More than reading the body as a colonial map (often reduced to a mere representation), Nascimento is concerned with other ways of drawing its lines and reclaiming its physical and symbolic territories. Such an insurgent gaze implies the active and inventive process of re-existence, which interrogates the political violence while transforming it, moving the institutional structures from below and within towards a “new political aesthetics” as envisaged by Marielle Franco.
Roberta de Pádua – Coletivo Madame Satã, Rio de Janeiro
An email (or Notes on my own body in relation)
April 1st, 2019 [one year and 18 days after the femicide of Marielle Franco]
Betreff: 1 Woche 1 Kps 1x/woche dann WV zu E2 Therapie
Dear Ms Streva,
I received your information via the [clinic]. Meanwhile, I had left a message on your answering machine. Please take one capsule per day for one week. And from then on, 1 capsule every 2 weeks. Your estradiol level is very low and we have to initiate replacement therapy. Please make an appointment.
All the best
Dr. med. GH
Sandra Benites – Movimento de Mulheres Indígenas Guarani Nhandewa, Rio de Janeiro
Trying to make a way from no way
But why write another essay on antiracist, feminist, and anti-colonial struggles in, from and through brasil (lower-case and with an s), or anywhere else? In the current globalized context of exhaustive zoomification, digitalization of movements, and cybernetic contagion of distorted and fake information, the dispute as to how we produce knowledge and how knowledge produces us becomes even more acute, even more sensitive, even more pressing for our collective survival.
“We will not be interrupted” is a reference to the last speech given by Marielle Franco on 8 March 2018, when she said: “I will not be interrupted. I will not be interrupted by a citizen who comes here and doesn’t know how to listen to the position of an elected woman!” In agropoetic grounds, Black and Indigenous feminists revindicate Franco’s legacy by invoking the vocabulary of semente (seeds) to address the ancestral and ongoing struggle for re-existence and coexistence. Seeds encapsulate the organic and the spiral cycle of life, the fertility of the soil, also evoking the Ubuntu notion of interconnectedness and togetherness – “I am because we are.” Thus, a perfect storm cultivates seeds that, when growing and spreading, radically transform the entire body-territory. The perfect storm announces the end of the world as we know it.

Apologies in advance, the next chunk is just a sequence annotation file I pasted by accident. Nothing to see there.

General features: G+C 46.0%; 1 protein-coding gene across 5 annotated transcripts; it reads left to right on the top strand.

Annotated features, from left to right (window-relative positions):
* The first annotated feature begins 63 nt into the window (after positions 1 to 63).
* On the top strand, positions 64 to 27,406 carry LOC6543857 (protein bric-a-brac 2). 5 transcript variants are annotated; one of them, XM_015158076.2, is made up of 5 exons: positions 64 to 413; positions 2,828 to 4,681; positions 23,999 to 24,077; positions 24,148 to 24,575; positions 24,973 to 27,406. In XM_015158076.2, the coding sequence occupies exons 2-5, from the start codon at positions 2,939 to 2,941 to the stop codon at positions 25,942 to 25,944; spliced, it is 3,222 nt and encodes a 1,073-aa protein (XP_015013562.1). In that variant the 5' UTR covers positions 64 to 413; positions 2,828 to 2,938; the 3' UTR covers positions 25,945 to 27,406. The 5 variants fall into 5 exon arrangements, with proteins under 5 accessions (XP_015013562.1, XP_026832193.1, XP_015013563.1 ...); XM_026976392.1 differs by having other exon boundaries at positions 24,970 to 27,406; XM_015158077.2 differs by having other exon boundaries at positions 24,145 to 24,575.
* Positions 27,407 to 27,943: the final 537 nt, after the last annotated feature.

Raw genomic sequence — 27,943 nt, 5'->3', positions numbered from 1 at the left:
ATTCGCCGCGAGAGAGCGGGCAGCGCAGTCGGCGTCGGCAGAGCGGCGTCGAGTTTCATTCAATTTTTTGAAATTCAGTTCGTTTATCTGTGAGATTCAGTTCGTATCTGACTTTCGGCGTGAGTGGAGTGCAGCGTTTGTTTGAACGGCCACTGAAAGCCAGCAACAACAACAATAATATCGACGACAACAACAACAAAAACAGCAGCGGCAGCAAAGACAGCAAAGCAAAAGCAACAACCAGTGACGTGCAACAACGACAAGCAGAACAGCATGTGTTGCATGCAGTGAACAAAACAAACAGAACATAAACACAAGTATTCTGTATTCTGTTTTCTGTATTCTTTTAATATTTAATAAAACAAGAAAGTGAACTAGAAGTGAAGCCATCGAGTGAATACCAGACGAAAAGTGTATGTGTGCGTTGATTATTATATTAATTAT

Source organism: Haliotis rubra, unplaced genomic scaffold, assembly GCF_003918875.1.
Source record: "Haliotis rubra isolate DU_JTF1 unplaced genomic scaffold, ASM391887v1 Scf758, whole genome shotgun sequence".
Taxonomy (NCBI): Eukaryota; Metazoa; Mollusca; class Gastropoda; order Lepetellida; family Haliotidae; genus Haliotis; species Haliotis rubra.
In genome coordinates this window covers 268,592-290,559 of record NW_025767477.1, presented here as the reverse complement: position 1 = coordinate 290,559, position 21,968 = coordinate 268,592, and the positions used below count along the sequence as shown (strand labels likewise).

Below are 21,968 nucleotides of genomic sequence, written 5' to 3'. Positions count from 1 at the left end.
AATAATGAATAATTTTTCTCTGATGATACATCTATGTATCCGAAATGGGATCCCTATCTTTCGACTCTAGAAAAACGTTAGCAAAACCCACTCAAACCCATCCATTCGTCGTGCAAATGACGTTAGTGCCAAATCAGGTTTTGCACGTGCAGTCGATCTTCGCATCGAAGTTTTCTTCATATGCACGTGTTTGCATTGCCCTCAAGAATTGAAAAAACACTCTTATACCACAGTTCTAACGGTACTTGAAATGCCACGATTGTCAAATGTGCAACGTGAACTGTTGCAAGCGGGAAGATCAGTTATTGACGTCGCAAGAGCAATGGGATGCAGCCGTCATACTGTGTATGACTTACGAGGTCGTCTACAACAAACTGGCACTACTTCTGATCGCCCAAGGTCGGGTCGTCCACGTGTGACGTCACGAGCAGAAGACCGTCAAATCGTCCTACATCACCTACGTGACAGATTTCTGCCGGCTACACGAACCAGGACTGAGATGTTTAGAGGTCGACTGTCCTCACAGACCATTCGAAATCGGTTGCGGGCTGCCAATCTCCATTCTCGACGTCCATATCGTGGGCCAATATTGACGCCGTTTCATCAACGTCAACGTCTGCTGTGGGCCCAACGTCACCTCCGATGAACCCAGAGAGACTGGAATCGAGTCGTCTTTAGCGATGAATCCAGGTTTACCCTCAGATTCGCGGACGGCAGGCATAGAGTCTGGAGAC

This video-essay is part of and puts into momentary composition an ongoing process of listening, sharing and struggling together. The conversations with Lívia, Noélia, Perpetua, Sandra, Michelle and Roberta were recorded in 2018, after the femicide of Marielle Franco and before the national elections that would bring the current far-right president, Jair Bolsonaro, to power. I travelled through the cities of Rio de Janeiro, Salvador, and Manaus with a small camera, a tripod, a microphone, and a very simple audio recorder, improvising, experimenting and learning with women engaged in grassroots movements. The short videos included here are part of a longer documentary-film entitled Mulheres em Movimento.